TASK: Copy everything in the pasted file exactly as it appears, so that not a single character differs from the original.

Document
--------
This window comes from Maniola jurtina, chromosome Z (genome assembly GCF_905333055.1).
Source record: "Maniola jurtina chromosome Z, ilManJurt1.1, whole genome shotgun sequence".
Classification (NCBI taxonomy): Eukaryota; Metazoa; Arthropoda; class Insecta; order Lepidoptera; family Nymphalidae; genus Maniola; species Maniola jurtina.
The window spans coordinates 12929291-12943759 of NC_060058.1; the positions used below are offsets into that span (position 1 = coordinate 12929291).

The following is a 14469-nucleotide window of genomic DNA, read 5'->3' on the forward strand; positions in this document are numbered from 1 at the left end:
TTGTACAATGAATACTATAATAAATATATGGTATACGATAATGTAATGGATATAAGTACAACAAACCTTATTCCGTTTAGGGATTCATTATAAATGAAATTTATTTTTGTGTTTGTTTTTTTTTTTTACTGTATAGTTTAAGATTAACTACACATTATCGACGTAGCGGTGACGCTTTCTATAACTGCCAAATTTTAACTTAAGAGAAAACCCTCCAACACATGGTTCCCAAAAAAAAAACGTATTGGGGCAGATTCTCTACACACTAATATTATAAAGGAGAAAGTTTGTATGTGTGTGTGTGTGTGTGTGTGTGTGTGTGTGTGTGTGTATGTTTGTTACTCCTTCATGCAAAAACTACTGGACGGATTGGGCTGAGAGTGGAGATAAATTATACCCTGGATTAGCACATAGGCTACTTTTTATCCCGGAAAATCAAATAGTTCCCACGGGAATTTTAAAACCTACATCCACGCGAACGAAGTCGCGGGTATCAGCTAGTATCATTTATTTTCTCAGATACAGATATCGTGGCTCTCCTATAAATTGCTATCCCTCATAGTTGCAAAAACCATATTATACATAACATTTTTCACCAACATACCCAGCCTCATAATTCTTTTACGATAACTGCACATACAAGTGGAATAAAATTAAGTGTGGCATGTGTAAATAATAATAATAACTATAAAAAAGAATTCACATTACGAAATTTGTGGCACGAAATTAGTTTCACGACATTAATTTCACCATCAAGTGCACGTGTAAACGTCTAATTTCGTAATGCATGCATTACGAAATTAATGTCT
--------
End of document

This window comes from Maniola jurtina, chromosome Z (genome assembly GCF_905333055.1).
Source record: "Maniola jurtina chromosome Z, ilManJurt1.1, whole genome shotgun sequence".
Classification (NCBI taxonomy): Eukaryota; Metazoa; Arthropoda; class Insecta; order Lepidoptera; family Nymphalidae; genus Maniola; species Maniola jurtina.
The window spans coordinates 12929291-12943759 of NC_060058.1; the positions used below are offsets into that span (position 1 = coordinate 12929291).

The following is a 14469-nucleotide window of genomic DNA, read 5'->3' on the forward strand; positions in this document are numbered from 1 at the left end:
TTGTACAATGAATACTATAATAAATATATGGTATACGATAATGTAATGGATATAAGTACAACAAACCTTATTCCGTTTAGGGATTCATTATAAATGAAATTTATTTTTGTGTTTGTTTTTTTTTTTTACTGTATAGTTTAAGATTAACTACACATTATCGACGTAGCGGTGACGCTTTCTATAACTGCCAAATTTTAACTTAAGAGAAAACCCTCCAACACATGGTTCCCAAAAAAAAAACGTATTGGGGCAGATTCTCTACACACTAATATTATAAAGGAGAAAGTTTGTATGTGTGTGTGTGTGTGTGTGTGTGTGTGTGTGTGTGTGTATGTTTGTTACTCCTTCATGCAAAAACTACTGGACGGATTGGGCTGAGAGTGGAGATAAATTATACCCTGGATTAGCACATAGGCTACTTTTTATCCCGGAAAATCAAATAGTTCCCACGGGAATTTTAAAACCTACATCCACGCGAACGAAGTCGCGGGTATCAGCTAGTATCATTTATTTTCTCAGATACAGATATCGTGGCTCTCCTATAAATTGCTATCCCTCATAGTTGCAAAAACCATATTATACATAACATTTTTCACCAACATACCCAGCCTCATAATTCTTTTACGATAACTGCACATACAAGTGGAATAAAATTAAGTGTGGCATGTGTAAATAATAATAATAACTATAAAAAAGAATTCACATTACGAAATTTGTGGCACGAAATTAGTTTCACGACATTAATTTCACCATCAAGTGCACGTGTAAACGTCTAATTTCGTAATGCATGCATTACGAAATTAATGTCT